The mile-long beach off the northern shores of La Jolla is your gateway in exploring an underwater canyon that has varied terrain and houses a unique set of marine inhabitants.

You will start diving by following a sloping contour that leads to a sudden drop-off or ledge. As you go deeper, you will maneuver amongst the standing branches of kelps, whereas you cruise along, you can see octopus, lobsters, crabs, pipefish, and nudibranch sitting on top of rocky outcrops. You can also see large inhabitants living within the refuge of the kelps like like guitarfish and angel sharks.

Tip: For added attraction, we highly suggest you go diving in La Jolla shores from July to September where the possibility of a shark interaction is similar to a 100% guarantee. Female leopard sharks congregate in La Jolla shores to incubate their eggs. But don’t look for their eggs when diving as they are kept inside the shark's body and will only release live shark pups that usually measures 7 inches (18 centimeters) long.

3. Wreck Alley

Location: a mile offshore from Mission Beach

Wreck diving is very popular in San Diego where you don’t just explore one shipwreck, but a fleet of 8 ships intentional sunk to become an underwater attraction.

These ships were carefully planned to be sunk in such a way that it will rest in the seafloor that has the highest nutrient level where marine inhabitants can easily thrive and encrust, eventually becoming an artificial reef. Most of the wrecks are marked with a surface buoy, and your entry will only require you to do an anchor line descent.

HCMS Yukon

Sunk July 14, 2000, this 111 meter (366 feet) long Canadian destroyer sank a night before it was planned due to rough seas. It is now resting on its port side at 30 meters (100 feet).

The first remains of HCMS Yukon will come into sight at 20.7 meters (68 feet) deep, which is the highest point of its stern. As you traverse along this former military ship, you will notice that it is partly encrusted with sponges and anemones. You will also see that there are large holes in the wreckage as this was purposely put in place for entrance and exit of wreck divers penetrating the internal structures.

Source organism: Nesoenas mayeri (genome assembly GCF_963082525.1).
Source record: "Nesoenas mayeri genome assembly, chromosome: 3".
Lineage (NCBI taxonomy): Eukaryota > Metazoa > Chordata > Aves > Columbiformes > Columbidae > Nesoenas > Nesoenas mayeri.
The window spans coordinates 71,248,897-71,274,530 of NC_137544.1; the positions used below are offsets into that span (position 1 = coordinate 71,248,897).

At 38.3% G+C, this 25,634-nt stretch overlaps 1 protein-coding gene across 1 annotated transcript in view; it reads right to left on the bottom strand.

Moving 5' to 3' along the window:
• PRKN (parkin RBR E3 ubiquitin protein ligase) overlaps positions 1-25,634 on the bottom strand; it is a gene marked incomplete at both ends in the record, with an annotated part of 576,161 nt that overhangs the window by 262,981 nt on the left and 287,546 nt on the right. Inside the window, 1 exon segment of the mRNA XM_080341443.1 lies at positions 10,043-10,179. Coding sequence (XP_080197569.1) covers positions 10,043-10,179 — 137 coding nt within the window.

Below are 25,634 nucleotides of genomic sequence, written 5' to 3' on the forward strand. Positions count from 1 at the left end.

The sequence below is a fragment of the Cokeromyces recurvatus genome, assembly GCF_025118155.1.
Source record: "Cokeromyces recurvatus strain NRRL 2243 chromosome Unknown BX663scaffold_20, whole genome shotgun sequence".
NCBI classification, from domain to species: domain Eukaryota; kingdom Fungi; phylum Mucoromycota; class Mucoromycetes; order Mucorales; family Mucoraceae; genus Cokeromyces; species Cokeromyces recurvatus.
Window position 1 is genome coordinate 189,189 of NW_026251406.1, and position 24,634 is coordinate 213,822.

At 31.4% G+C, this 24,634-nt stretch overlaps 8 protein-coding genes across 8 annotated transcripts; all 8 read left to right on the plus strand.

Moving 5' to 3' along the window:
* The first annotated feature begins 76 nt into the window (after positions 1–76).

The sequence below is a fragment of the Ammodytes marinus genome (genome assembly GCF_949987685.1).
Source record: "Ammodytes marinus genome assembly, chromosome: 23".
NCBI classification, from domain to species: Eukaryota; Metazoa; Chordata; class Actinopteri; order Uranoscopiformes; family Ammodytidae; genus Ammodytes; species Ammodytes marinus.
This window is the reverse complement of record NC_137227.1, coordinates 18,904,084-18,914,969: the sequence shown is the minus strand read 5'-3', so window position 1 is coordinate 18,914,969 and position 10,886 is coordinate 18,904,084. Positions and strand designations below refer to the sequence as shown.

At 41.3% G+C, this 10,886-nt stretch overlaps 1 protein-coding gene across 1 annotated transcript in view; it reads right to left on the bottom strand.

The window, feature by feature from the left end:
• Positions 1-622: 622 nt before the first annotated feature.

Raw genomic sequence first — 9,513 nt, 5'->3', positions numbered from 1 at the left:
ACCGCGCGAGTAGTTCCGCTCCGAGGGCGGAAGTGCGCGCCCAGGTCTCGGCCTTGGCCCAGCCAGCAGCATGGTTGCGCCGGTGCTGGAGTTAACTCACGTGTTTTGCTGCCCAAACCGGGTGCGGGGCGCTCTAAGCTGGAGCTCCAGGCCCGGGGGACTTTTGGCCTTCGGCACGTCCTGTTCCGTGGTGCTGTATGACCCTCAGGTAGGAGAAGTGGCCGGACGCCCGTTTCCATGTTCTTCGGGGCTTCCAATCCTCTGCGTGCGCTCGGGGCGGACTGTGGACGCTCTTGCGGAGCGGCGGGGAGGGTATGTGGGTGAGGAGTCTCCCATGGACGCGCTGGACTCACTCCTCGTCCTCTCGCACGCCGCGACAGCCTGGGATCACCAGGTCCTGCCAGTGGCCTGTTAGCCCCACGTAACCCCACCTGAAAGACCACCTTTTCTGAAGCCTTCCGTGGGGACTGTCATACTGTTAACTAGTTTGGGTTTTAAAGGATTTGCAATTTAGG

Some wreck divers told us that looking at the big holes is just like watching on a large green video screen. Your average depth for this dive is 23 meters (75 feet) while the deepest is set at 32 meters (105 feet) which is the lowest point of the bow.

Ruby E

This former 50 meter (165 feet) long Coast Guard Cutter is one of the few shipwrecks in Wreck Alley that is resting in an upright position. Resting at 26 meters (85 feet) deep, Ruby E can be visited by newbie divers where you can safely explore the open bridge and the wheelhouse.

As you descend following the anchor line, you will first see its remnants at 18 meters (60 feet) deep. In case you want to see the main engine, you can proceed to a large gaping hole at the stern and have a glimpse of the machine that powered this former anti-submarine ship.

Caution for both HCMS Yukon and Ruby E: Do not penetrate the internal structures of the ship, especially if you have not undergone the specialty certification course on wreck diving.